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Friday, May 23, 2014

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12 Cereals to Stop Eating (And Why)

HealthyAeon - 4:25 AM

by Diana Vilibert
Care2

Quick and convenient, cereal can be a tempting option to reach for at breakfast. But what are you really eating? A whole bunch of sugar, according to a new report from the Environmental Working Group. The EWG analyzed 1,556 cereals in the U.S. for sugar content…and what they found was shocking. Not only did most cereals contain added sugar, but some were worse offenders than others –and in the case of 12 cereals in particular, were made up of more than 50 percent sugar by weight.

Here are the 12 to stay away from on your next grocery trip:

Kellogg’s Honey Smacks
Malt-O-Meal Golden Puffs
Mom’s Best Cereals Honey-Ful Wheat
Malt-O-Meal Berry Colossal Crunch with Marshmallows
Post Golden Crisp
Grace Instant Green Banana Porridge
Blanchard & Blanchard Granola
Lieber’s Cocoa Frosted Flakes
Lieber’s Honey Ringee Os
Food Lion Sugar Frosted Wheat Puffs
Krasdale Fruity Circles
Safeway Kitchens Silly Circles

Still not convinced? The EWG points out some more unsettling things in their analysis that might convince you to put cereal squarely in the “dessert“ category:

  • Some cereals contain as many as six different types of added sweeteners, like sugar mixed with corn syrup, honey, dextrose or high fructose corn syrup.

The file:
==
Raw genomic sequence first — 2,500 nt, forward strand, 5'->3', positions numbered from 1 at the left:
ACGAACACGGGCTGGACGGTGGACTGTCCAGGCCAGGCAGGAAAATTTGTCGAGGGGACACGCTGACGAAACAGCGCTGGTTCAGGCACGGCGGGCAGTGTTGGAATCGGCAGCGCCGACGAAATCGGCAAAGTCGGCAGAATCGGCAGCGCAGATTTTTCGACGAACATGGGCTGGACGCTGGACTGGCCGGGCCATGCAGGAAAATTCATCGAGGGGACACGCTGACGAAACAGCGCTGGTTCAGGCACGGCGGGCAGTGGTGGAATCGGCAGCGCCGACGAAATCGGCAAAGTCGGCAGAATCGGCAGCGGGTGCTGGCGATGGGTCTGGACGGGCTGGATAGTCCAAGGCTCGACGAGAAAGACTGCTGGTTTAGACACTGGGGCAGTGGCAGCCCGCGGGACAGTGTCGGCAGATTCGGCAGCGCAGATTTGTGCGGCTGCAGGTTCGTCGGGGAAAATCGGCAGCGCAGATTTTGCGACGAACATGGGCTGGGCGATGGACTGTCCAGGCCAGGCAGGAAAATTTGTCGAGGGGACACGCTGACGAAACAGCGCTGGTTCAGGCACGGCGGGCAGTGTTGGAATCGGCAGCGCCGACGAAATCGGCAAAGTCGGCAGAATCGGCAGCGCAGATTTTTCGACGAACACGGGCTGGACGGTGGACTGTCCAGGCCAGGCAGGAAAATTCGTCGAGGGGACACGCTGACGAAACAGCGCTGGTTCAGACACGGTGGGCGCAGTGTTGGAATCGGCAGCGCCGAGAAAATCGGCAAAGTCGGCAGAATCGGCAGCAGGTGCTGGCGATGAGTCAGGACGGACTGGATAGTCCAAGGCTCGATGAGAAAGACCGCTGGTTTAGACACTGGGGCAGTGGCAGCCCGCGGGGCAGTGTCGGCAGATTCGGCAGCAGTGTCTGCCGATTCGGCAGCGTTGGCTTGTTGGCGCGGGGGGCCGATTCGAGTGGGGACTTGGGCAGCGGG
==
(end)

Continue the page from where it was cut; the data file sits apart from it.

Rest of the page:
• Every single cereal marketed to children contains added sugar—more than 2.5 teaspoons of sugar per serving on average, about the same as what you’ll find in three Chips Ahoy! cookies. Children’s cereals have over 40 percent more sugars than adult cereals.
  • Cereal is the fifth highest source of added sugar in the diets of children under 8, coming in after sugary drinks, cookies, candy and ice cream. And 78 percent of children’s cereals contain more than two teaspoons of sugar in a single serving, more than a quarter of the daily limit for an 8-year-old. If that doesn’t sound like much, just try to think back to the last time anyone ate just the tiny serving size on the box.
  • In fact, for hundreds of cold cereals, the EWG found that the listed serving size is indeed smaller than what FDA found people eat in one sitting.
  • Unlike saturated fat or sodium, the FDA doesn’t require products that exceed a certain level of sugar content to disclose that on the label if the packaging makes a nutrient content claim. That’s why you’ll see sugar-packed cereals focusing their packaging on their “Excellent Source of Vitamin D” or “Good Source of Fiber.”
  • Think granolas are a healthier option? They actually have the highest sugar content per serving. But since they often contain more fiber and are heavier compared to other cereals, they’re lower in percentage of sugar by weight.
  • Your best options are hot cereals like oatmeal, cream of wheat and grits. 31 percent contain no sugar at all, and they’re a rich source of naturally occurring vitamins and minerals.
  • Just stay away from instant oatmeal, which averages 75 percent more sugar than regular cooked oatmeal.



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